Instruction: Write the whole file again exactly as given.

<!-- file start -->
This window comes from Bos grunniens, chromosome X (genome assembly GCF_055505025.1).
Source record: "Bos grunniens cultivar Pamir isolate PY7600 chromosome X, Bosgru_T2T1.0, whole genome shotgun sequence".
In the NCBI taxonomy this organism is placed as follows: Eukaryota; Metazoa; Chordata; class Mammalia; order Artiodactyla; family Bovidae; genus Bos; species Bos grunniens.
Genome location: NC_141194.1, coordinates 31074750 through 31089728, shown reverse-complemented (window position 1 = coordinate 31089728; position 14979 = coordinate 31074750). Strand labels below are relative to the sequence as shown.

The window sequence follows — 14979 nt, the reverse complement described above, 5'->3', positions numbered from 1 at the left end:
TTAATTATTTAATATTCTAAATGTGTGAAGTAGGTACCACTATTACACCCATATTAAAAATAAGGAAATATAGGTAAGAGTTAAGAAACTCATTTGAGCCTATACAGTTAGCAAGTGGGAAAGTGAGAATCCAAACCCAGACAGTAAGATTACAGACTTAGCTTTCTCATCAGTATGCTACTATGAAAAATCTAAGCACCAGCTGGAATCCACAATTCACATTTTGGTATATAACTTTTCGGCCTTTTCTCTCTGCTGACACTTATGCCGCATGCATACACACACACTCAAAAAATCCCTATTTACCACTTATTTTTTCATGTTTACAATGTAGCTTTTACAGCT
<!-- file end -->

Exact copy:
This window comes from Bos grunniens, chromosome X (genome assembly GCF_055505025.1).
Source record: "Bos grunniens cultivar Pamir isolate PY7600 chromosome X, Bosgru_T2T1.0, whole genome shotgun sequence".
In the NCBI taxonomy this organism is placed as follows: Eukaryota; Metazoa; Chordata; class Mammalia; order Artiodactyla; family Bovidae; genus Bos; species Bos grunniens.
Genome location: NC_141194.1, coordinates 31074750 through 31089728, shown reverse-complemented (window position 1 = coordinate 31089728; position 14979 = coordinate 31074750). Strand labels below are relative to the sequence as shown.

The window sequence follows — 14979 nt, the reverse complement described above, 5'->3', positions numbered from 1 at the left end:
TTAATTATTTAATATTCTAAATGTGTGAAGTAGGTACCACTATTACACCCATATTAAAAATAAGGAAATATAGGTAAGAGTTAAGAAACTCATTTGAGCCTATACAGTTAGCAAGTGGGAAAGTGAGAATCCAAACCCAGACAGTAAGATTACAGACTTAGCTTTCTCATCAGTATGCTACTATGAAAAATCTAAGCACCAGCTGGAATCCACAATTCACATTTTGGTATATAACTTTTCGGCCTTTTCTCTCTGCTGACACTTATGCCGCATGCATACACACACACTCAAAAAATCCCTATTTACCACTTATTTTTTCATGTTTACAATGTAGCTTTTACAGCT